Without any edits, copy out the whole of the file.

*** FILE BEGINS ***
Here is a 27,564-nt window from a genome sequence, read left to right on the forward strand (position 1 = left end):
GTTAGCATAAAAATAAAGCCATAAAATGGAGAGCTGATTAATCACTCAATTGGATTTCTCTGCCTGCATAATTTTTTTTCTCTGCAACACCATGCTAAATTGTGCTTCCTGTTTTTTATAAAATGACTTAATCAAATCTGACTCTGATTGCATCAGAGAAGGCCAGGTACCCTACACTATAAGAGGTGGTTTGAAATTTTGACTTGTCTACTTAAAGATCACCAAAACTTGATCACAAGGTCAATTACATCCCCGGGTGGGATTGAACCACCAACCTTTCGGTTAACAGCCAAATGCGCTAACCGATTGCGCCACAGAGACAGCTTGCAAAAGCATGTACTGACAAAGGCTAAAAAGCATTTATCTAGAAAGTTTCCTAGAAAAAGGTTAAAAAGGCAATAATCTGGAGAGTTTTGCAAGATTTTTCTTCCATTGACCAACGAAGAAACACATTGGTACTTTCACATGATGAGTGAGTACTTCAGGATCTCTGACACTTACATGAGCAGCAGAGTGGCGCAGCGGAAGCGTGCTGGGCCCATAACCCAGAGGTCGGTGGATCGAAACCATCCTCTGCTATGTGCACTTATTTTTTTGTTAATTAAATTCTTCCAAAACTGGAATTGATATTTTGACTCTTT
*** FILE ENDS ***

Here is a 27,564-nt window from a genome sequence, read left to right on the forward strand (position 1 = left end):
GTTAGCATAAAAATAAAGCCATAAAATGGAGAGCTGATTAATCACTCAATTGGATTTCTCTGCCTGCATAATTTTTTTTCTCTGCAACACCATGCTAAATTGTGCTTCCTGTTTTTTATAAAATGACTTAATCAAATCTGACTCTGATTGCATCAGAGAAGGCCAGGTACCCTACACTATAAGAGGTGGTTTGAAATTTTGACTTGTCTACTTAAAGATCACCAAAACTTGATCACAAGGTCAATTACATCCCCGGGTGGGATTGAACCACCAACCTTTCGGTTAACAGCCAAATGCGCTAACCGATTGCGCCACAGAGACAGCTTGCAAAAGCATGTACTGACAAAGGCTAAAAAGCATTTATCTAGAAAGTTTCCTAGAAAAAGGTTAAAAAGGCAATAATCTGGAGAGTTTTGCAAGATTTTTCTTCCATTGACCAACGAAGAAACACATTGGTACTTTCACATGATGAGTGAGTACTTCAGGATCTCTGACACTTACATGAGCAGCAGAGTGGCGCAGCGGAAGCGTGCTGGGCCCATAACCCAGAGGTCGGTGGATCGAAACCATCCTCTGCTATGTGCACTTATTTTTTTGTTAATTAAATTCTTCCAAAACTGGAATTGATATTTTGACTCTTT